Lecture 11: Stack, Buffer Overflow

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Disk I/O

Input and output (I/O) on a computer must generally happen through the operating system, so that it can mediate and ensure that only one process at a time uses the physical resources affected by the I/O (e.g., a harddisk, or your WiFi). This avoids chaos and helps with fair sharing of the computer's hardware. (There are some exceptions to this rule, notably memory-mapped I/O and recent fast datacenter networking, but most classic I/O goes through the operating system.)

I/O System Calls

When programs want the OS to do I/O on their behalf, their mechanism of choice is a system call. System calls are like function calls, but they invoke OS functionality (which we'll discuss in more detail shortly). read() and write() are examples of system calls.

System calls are not cheap. They require the processor to do significant extra work compared to normal function calls. A system call also means that the program probably loses some locality of reference, and thus may have more processor cache misses after the system call returns. In practice, a system call takes 1-2µs to handle. This may seem small, but compared to a DRAM access (60ns), it's quite expensive – more than 20x the cost of a memory access. Frequent system calls are therefore one major source of poor performance in programs. In Project 3, you implement a set of tricks to avoid having to make frequent system calls!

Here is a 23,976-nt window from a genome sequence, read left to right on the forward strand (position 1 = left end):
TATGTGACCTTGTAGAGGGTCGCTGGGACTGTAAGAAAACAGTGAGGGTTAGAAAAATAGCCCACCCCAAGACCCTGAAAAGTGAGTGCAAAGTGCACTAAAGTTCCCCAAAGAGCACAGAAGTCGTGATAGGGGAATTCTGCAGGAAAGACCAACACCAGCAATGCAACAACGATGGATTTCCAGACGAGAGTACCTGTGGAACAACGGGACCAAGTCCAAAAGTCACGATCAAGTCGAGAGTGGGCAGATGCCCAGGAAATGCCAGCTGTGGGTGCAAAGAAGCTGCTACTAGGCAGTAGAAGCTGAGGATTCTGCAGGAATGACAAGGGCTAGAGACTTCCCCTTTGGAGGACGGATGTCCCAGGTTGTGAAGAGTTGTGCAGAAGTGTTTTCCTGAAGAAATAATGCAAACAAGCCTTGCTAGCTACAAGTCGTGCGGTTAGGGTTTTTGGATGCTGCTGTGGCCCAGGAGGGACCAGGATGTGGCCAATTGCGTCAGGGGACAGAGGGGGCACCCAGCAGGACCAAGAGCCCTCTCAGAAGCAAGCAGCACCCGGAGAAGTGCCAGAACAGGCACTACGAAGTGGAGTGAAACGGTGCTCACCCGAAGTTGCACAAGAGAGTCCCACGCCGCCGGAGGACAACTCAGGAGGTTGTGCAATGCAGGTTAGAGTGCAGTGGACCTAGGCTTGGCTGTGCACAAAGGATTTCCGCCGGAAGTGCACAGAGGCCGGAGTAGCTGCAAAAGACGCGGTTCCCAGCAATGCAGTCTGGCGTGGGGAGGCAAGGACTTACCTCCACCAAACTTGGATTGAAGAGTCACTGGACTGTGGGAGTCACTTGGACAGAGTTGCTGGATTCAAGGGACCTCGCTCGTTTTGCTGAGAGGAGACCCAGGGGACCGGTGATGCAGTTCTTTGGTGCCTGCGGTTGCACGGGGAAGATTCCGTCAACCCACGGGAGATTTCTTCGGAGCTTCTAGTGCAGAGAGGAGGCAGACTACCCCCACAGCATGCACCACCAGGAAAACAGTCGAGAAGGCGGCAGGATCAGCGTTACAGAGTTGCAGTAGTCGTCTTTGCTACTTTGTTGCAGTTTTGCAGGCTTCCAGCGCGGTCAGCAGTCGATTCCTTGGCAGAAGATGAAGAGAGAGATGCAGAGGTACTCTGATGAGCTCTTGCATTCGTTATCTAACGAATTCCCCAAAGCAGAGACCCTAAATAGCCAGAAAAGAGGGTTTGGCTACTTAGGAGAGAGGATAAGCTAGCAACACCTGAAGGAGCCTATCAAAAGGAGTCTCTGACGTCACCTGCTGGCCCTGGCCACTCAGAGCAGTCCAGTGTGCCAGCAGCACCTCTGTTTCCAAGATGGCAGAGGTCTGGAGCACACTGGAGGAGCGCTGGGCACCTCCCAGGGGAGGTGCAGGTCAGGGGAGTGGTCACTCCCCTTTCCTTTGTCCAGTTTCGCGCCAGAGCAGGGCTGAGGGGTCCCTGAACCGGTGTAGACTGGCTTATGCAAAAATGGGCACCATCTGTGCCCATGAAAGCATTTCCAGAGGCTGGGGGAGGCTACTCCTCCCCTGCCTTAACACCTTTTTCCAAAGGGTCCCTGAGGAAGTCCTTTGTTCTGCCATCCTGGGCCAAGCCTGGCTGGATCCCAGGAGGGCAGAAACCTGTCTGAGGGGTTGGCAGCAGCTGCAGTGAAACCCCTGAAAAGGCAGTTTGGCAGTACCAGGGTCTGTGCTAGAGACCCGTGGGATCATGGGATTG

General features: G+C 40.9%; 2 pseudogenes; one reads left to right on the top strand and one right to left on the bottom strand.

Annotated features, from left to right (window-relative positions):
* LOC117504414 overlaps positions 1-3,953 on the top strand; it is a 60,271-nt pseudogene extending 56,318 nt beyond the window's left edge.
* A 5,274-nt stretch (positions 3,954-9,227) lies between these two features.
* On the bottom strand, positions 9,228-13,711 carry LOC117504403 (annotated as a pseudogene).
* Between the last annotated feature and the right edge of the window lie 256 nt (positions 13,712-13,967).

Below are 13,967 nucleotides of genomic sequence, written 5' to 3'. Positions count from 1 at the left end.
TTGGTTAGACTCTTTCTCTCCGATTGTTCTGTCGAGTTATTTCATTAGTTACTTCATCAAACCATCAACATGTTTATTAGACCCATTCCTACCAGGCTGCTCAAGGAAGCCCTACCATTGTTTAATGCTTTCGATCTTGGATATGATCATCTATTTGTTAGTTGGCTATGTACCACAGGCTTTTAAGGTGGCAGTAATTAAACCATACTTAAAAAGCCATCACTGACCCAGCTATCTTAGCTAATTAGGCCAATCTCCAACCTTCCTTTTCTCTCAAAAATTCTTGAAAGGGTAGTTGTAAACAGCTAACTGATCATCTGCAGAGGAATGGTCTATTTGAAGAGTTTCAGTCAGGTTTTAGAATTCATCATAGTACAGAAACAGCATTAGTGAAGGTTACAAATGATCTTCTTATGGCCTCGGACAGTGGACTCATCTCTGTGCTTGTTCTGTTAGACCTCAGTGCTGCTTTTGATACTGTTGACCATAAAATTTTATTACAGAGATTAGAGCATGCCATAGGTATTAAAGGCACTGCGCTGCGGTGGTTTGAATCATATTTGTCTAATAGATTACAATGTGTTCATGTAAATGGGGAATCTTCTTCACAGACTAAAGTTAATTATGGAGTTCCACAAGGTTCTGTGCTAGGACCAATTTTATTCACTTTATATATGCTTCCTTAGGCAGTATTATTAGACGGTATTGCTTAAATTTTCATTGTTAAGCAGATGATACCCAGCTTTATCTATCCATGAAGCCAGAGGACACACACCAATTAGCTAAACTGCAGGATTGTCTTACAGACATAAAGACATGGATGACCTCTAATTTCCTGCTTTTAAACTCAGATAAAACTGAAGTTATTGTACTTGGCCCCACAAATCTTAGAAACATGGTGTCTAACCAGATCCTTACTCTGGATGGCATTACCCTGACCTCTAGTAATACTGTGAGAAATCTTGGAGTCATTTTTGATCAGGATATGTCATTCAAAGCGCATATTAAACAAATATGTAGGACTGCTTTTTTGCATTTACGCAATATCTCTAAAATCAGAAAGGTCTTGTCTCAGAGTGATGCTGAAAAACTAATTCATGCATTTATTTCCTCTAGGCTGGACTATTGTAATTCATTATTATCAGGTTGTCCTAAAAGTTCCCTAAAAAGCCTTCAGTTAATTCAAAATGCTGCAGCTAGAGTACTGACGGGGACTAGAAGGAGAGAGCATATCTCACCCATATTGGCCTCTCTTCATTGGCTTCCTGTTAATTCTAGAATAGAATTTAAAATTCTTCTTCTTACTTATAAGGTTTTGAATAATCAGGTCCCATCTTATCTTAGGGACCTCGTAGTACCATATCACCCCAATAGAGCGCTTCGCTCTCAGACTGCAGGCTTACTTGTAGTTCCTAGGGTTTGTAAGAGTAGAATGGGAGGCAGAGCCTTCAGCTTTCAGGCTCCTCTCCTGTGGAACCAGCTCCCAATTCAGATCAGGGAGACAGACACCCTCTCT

File Descriptors

When a user-space process makes I/O system calls like read() or write(), it needs to tell the kernel what file it wants to do I/O on. This requires the kernel and the user-space process to have a shared way of referring to a file. On UNIX-like operating systems (such as macOS and Linux), this is done using file descriptors.

File descriptors are identifiers that the kernel uses to keep track of open resources (such as files) used by user-space processes. User-space processes refer to these resources using integer file descriptor (FD) numbers; in the kernel, the FD numbers index into a FD table maintained for each process, which may contain extra information like the filename, the offset into the file for the next I/O operation, or the amount of data read/written. For example, a user-space process may use the number 3 to refer to a file descriptor that the kernel knows corresponds to /home/malte/cats.txt.

To get a file descriptor number allocated, a process calls the open() syscall. open() causes the OS kernel to do permission checks, and if they pass, to allocate an FD number from the set of unused numbers for this process. The kernel sets up its metadata, and then returns the FD number to user-space. The FD number for the first file you open is usually 3, the next one 4, etc.

Why is the first file descriptor number usually 3?

On UNIX-like operating systems such as macOS and Linux, there are some standard file descriptor numbers. FD 0 normally refers to stdin (input from the terminal), 1 refers to stdout (output to the terminal), and 2 refers to stderr (output to the terminal, for errors). You can close these standard FDs; if you then open other files, they will reuse FD numbers 0 through 2, but your program will no longer be able to interact with the terminal.